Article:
YashicaMat LM & Fuji Provia slide film.

I have never shot medium format in colour. A while back I tried 35mm in colour and the results were dissappointing, so I never tried it in medium format. However, with the demise of so many Fuji film stocks, and the lauch of Kodak's Ektachrome, I wanted to try slide film, as the quality is supposed to be excellent.

Slide film is expensive, starting at £7 a roll and going upwards, but a chap was selling rolls of Fuji Provia 100 that had expired in 2004 for £4 a roll, so I snapped up 5 rolls to have a play.

I was asked to do some promotional shots for a personal trainer, and as it was sunny decided to try out the Fuji Provia.I chose Southill Park in Bracknell, Berkshire for the shoot, as the old manor house and grounds make a nice backdrop.

PT photoshoot, Southill Park, Bracknell. YashicaMat LM & Fuji Provia 100.

It was sunny, so I was hoping the colours would shine through, although shooting in bright, direct sunlight is never easy, photos can easily over expose or the shadow can be distracting. I took my YashicaMat LM, which was fresh back from a service, however I forgot the lens hood, and these old TLR's are prone to lens flare. I had a fold out reflector to try and lessen the diference between shaded areas and areas in direct sunlight, although no-one spare to hold it. I had to aim the reflector by leaning it against a rucksack, which worked well, however it was a windy day and it kept blowing over every now and then.

The slide film expired in 2004, so instead of exposing the film at the box speed of 100, I tried the old trick of knocking a stop off the film speed for every ten years past expiry date and shot it at ISO 50. Although there is plenty of advice to do this for colour negative film, there is a difference of opinion on whether you should do it for slide film, some people thinking the dyes in slide film do not age like the dyes in colour negative film.

I am amazed how well the photos came out. There is no lens flare, I avoided that by not shooting towards the sun. Slide film is notorious for being unforgiving if the exsposure is not spot on, and these shots are bang on the mark, the light meter app in my phone clearly being accurate.

The reflector has done it's job well, greatly reducing the shadow on the darker areas of the ladies physique. On the underside of the womans right thigh in the shot above, you can clearly see how the reflector has illumintaed the back of her bent leg. I like the effect the silver light from the reflector has on the detail in her leggings. Around her right ear the shadow has been greatly reduced again. Without the reflector, this photo would have been spoilt.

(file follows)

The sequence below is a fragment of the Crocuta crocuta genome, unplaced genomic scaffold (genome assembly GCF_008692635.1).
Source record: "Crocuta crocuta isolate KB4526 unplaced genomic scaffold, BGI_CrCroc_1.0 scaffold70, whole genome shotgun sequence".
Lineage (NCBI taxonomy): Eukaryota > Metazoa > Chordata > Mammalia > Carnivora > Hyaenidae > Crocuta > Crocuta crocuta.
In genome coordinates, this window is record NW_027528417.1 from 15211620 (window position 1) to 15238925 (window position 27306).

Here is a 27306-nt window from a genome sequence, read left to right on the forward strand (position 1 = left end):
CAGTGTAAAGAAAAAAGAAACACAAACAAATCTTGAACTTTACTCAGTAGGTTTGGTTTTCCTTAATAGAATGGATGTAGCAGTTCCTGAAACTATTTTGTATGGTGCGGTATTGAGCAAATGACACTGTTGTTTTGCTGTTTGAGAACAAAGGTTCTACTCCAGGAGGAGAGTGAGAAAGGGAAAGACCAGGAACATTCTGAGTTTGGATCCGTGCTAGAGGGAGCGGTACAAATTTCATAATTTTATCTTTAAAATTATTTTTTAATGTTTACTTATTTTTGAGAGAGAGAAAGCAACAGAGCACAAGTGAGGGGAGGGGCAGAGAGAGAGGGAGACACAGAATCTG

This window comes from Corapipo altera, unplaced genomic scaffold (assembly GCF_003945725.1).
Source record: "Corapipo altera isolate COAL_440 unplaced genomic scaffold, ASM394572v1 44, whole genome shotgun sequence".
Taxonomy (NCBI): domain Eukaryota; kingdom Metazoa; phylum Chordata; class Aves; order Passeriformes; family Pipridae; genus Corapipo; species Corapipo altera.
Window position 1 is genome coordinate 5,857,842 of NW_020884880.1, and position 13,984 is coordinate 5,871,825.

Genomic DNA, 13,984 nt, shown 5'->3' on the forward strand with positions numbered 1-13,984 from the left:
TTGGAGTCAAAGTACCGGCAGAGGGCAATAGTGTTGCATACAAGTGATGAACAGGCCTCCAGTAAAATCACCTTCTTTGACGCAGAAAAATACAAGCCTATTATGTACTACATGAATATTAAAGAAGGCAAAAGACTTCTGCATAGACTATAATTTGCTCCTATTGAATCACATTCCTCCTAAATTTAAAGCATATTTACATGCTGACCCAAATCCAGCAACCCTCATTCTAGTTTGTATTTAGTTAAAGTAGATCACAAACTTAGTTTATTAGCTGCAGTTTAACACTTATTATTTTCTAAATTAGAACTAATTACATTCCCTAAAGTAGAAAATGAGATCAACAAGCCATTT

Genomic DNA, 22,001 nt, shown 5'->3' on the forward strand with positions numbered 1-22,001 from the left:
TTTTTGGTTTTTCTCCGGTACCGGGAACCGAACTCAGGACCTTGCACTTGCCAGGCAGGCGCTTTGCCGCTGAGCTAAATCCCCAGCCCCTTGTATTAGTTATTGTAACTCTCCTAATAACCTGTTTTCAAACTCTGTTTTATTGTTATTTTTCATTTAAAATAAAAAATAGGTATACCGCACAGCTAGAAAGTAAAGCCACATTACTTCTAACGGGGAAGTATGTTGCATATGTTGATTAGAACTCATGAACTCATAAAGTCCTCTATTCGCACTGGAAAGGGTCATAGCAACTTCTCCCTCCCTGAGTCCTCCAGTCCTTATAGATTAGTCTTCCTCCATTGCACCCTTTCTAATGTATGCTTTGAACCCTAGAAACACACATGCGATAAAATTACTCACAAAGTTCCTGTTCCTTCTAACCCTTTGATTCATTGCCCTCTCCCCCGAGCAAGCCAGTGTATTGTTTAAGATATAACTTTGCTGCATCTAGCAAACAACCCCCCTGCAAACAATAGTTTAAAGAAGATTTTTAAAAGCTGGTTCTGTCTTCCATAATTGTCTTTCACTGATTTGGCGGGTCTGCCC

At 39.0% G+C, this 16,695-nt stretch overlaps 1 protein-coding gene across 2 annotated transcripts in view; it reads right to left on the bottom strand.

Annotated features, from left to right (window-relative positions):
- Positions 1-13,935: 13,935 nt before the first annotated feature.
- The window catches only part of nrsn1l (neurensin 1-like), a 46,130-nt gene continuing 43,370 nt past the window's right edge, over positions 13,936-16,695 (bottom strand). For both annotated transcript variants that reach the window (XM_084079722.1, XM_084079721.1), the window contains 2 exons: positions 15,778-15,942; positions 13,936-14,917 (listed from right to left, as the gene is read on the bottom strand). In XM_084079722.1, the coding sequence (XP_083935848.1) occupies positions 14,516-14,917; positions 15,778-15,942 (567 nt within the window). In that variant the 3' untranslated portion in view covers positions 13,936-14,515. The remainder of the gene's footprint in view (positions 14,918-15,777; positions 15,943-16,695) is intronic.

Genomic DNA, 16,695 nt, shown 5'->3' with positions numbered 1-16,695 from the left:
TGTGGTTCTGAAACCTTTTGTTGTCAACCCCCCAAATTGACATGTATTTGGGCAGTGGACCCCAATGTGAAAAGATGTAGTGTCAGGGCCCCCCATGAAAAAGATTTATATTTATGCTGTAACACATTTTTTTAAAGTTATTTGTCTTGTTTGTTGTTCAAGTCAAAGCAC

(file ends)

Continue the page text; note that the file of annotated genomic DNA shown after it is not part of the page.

PT photoshoot, Southill Park, Bracknell. YashicaMat LM & Fuji Provia 100 slide film.

In the above shot, the reflector was off to the right and has illuminated the left side of her face and her neck under her chin, eliminating what were dark shadow areas.

I am very impressed with the sharpness of the Yashinon lens on the 'Mat, the subject being in crisp focus, with a pleasing amount of bokeh in the background, but still some background detail remaining for a feel of the surroundings.

I am also impressed with the brightness of the colours in the shots, far more vivid than I was expecting from my previous efforts with colour 35mm.

I will definitley be shooting more slide film through my TLR's, although I may have to stick to buying expired film or wait until I am feeling flush. The low ISO of available slide film also means it will be a summer choice only.

I have some 120 Kodak Portra 160 & 400, which has been sitting in the fridge for two years. These results have made me want to go out and shoot it, however I think colour must be saved for appropriate subjects, my day to day shooting mainstay will still be black and white stock.

 

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